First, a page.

Arizonans cheer end to NAFTA, but exports would suffer
Arizonans ought to be careful what they wish for when it comes to scrapping the North America Free Trade Agreement. At a rally in Phoenix, Arizona late Tuesday, scores of Trump supporters cheered the U.S. President’s declaration that the world’s largest economy would likely leave the trade pact sometime down the line, in spite of the fact Arizona is highly dependent on trade with Canada and Mexico.
“Personally, I don’t think we can make a deal because we have been so badly taken advantage of,” Trump told the assembled crowd. “They have made such great deals -- both of the countries but in particular Mexico -- that I don’t think we can make a deal. I think we’ll end up probably terminating NAFTA at some point.”
Such a declaration and subsequent reaction glosses over the fact Mexico and Canada are the top two destinations for Arizonan exports, as the US$8.3 billion worth of goods shipped to Mexico in 2016 represents more than one third of the state’s US$22 billion export economy. Canada purchased a little more than US$2 billion worth of goods from the state last year, just shy of 10 per cent of its total exports.
Though the rally participants were largely receptive to Trump’s message, he may find a tough opponent in the governor’s office. Republican Doug Ducey is a staunch proponent of trade with Canada, and refused to attend the rally. Ducey has repeatedly gone on trade missions throughout his tenure as governor, and while in Canada promoting cross-border trade in November told BNN his state is eager to expand existing trade relationships rather than build barriers.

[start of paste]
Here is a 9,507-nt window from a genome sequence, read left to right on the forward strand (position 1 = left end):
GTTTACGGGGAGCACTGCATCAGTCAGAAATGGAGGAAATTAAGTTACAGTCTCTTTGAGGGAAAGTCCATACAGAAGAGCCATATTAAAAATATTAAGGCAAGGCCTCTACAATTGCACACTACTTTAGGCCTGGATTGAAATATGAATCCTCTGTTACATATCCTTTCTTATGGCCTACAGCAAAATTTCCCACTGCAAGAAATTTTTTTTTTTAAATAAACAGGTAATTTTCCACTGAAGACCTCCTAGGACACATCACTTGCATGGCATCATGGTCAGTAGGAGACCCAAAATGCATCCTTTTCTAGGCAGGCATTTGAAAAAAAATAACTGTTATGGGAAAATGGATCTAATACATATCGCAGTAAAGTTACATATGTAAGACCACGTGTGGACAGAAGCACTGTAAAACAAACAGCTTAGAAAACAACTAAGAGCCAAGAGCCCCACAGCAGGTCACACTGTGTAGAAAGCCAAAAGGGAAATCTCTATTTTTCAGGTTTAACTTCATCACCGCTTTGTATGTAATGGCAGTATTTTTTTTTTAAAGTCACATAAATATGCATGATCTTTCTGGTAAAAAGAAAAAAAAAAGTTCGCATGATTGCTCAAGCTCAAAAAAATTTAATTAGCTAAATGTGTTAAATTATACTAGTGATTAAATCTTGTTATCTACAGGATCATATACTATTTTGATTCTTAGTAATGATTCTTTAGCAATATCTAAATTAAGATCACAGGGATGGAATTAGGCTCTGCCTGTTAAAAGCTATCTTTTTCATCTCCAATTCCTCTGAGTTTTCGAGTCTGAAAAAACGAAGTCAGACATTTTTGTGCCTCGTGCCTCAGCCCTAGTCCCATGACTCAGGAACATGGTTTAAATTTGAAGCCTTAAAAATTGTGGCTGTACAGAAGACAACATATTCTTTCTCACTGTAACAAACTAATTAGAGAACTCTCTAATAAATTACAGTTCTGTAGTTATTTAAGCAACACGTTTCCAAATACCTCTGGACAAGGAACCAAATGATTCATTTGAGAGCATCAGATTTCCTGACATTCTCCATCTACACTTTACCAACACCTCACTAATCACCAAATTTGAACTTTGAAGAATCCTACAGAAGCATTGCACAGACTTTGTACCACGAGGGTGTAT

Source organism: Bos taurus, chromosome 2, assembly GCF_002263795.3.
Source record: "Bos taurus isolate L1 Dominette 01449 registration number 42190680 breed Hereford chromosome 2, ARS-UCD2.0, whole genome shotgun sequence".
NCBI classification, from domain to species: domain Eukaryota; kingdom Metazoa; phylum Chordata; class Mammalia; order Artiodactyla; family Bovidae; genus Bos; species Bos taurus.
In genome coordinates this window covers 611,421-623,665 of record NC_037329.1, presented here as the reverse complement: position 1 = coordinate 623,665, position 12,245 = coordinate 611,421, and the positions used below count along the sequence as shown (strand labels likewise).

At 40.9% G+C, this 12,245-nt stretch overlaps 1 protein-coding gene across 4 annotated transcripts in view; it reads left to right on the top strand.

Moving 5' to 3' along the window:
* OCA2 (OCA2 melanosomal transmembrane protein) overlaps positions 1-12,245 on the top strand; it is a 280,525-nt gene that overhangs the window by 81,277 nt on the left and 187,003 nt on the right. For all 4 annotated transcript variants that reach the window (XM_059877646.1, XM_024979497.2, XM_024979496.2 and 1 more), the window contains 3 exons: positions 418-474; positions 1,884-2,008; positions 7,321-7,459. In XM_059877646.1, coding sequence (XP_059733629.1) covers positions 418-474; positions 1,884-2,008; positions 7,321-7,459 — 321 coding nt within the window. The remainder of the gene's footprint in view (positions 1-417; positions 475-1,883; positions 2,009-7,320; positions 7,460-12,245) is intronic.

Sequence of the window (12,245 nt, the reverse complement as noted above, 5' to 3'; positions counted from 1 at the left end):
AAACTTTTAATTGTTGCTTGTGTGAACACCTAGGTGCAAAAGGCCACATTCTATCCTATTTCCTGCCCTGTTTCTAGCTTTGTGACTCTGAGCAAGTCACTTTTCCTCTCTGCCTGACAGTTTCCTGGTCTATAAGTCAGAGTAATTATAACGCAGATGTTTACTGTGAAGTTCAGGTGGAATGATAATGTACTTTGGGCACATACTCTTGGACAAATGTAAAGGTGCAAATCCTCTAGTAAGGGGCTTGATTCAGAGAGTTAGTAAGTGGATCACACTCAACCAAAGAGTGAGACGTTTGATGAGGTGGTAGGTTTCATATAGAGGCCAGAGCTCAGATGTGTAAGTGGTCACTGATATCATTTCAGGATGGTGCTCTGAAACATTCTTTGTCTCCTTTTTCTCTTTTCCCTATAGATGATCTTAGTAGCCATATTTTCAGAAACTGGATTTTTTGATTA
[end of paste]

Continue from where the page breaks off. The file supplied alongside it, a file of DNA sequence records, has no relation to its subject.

“There’s a lot of business here, there’s a lot of similar values, there’s a lot of relationships that have already been built,” Ducey said. “We’re looking to grow those and expand them.”
Any strengthening of the bonds between Canada and Arizona would likely bolster Ducey’s job-creation record. Canadian firms with operations in the state employ 15,600 Arizonans, by far the largest share of employment by foreign-owned companies in the state.
Though Canadian firms have a significant Arizona footprint, Gareth Watson, director of investment management at Richardson GMP, questioned how aware of that fact the rally participants were. In an interview on BNN, Watson cautioned the people of Arizona on the perils of scrapping trade agreements.
“I wouldn’t be surprised if a lot of people in that audience have absolutely no clue about that and they should be very careful about what they wish for,” he said Wednesday. “If those disappear, Mr. Trump will have to come up with some new jobs to replace them. Good luck though.”